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Young Billionaires Seek VC Investing That Improves the World -- and Turns a Profit


At this weekend's Nexus Global Youth Summit, a gathering of uber-wealthy men and women under age 40, the focus was on social entrepreneurship.

Then there's Ken Howery, the co-founder and managing partner of Founders Fund. His San Francisco-based firm is the first venture capital fund to focus solely on the founders of promising start-ups. It might sound like a bit of a gamble in the VC space, but Howery co-founded Pay Pal and sold it to eBay (NASDAQ:EBAY) for a cool $1.5 billion. So he's confident he can find the next version of himself.

"A lot of people think that if you have family wealth, the only things you can do are either invest in public companies or give to non-profit foundations," said Howery during a presentation entitled 'Finding Your Investment Voice.' "But with venture capital you can give back to the world while making money."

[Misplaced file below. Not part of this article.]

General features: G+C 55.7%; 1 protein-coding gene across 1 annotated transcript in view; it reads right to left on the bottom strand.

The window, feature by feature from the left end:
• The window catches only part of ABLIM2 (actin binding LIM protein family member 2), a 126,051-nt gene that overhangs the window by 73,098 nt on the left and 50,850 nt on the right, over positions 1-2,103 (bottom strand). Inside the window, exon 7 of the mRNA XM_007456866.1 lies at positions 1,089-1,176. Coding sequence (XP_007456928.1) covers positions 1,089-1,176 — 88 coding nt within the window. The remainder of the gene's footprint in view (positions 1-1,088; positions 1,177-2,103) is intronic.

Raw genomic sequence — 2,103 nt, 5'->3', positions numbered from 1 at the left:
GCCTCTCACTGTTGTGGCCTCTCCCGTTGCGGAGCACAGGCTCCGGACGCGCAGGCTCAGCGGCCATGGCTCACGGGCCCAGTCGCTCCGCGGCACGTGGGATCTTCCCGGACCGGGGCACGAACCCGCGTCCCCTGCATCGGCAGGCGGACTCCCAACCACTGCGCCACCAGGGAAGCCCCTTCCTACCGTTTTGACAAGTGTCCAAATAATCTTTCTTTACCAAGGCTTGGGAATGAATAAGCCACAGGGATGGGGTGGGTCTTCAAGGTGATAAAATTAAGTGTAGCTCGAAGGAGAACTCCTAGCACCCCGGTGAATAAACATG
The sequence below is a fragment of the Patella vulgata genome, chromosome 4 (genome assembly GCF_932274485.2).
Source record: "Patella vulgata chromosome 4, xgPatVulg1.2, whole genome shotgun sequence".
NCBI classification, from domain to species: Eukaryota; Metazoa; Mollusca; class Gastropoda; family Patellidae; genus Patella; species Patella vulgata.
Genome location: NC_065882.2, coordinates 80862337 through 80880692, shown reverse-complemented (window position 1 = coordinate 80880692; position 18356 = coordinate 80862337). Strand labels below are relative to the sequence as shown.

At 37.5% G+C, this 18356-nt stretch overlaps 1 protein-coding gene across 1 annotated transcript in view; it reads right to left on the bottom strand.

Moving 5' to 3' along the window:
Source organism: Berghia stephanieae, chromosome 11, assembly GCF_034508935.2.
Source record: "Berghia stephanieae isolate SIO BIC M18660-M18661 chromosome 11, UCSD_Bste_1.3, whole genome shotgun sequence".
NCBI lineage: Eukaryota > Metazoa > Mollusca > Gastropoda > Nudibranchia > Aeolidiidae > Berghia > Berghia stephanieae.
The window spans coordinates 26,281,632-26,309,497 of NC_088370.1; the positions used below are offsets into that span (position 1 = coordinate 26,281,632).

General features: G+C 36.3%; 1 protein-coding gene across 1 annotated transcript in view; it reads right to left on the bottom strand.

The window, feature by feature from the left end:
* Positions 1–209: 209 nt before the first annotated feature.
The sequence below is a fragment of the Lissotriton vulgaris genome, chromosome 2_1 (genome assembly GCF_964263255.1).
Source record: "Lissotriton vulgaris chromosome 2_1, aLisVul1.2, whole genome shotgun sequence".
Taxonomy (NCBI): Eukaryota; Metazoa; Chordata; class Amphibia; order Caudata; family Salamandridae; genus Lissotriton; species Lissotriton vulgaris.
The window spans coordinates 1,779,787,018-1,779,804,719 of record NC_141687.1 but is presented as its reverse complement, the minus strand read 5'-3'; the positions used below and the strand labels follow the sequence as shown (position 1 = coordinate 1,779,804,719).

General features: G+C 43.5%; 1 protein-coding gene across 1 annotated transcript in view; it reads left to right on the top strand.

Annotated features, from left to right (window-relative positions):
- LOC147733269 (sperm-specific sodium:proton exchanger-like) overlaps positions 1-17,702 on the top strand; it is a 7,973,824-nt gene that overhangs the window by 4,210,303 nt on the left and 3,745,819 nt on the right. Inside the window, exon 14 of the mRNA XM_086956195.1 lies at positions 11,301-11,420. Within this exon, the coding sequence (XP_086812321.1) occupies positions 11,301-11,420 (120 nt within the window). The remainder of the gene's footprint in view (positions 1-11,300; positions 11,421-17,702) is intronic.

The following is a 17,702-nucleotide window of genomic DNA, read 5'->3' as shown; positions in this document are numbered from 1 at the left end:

One of Howery's latest investments at the Founders Fund is a Web-based service that's essentially an Open Table for doctors. By helping fill up available space on a doctor's schedule, more people are receiving health care, he said.

One of the youngest participants at the Nexus Summit, now in its second year, is Chelsea Mehra, who was the first female president of her high school Milton Academy's investment club during the 2010-11 school year. After graduation, she founded the Invest in Girls foundation to help attract more females into the financial services industry. "Value investing – what I do – is all about accountability," she says.

Another Nexus attendee is Firoz Ladak, the executive director of the Edmond de Rothschild Foundation. He told participants about his foundation's philosophy on investing in social entrepreneurship, one of the hottest trends in the foundation space. "Inherently it needs to be tied to financial viability," said Ladak. "Because you need to create a sustainable entity that will eventually stop depending on your foundation. At a certain point you need to know when and how to exit."
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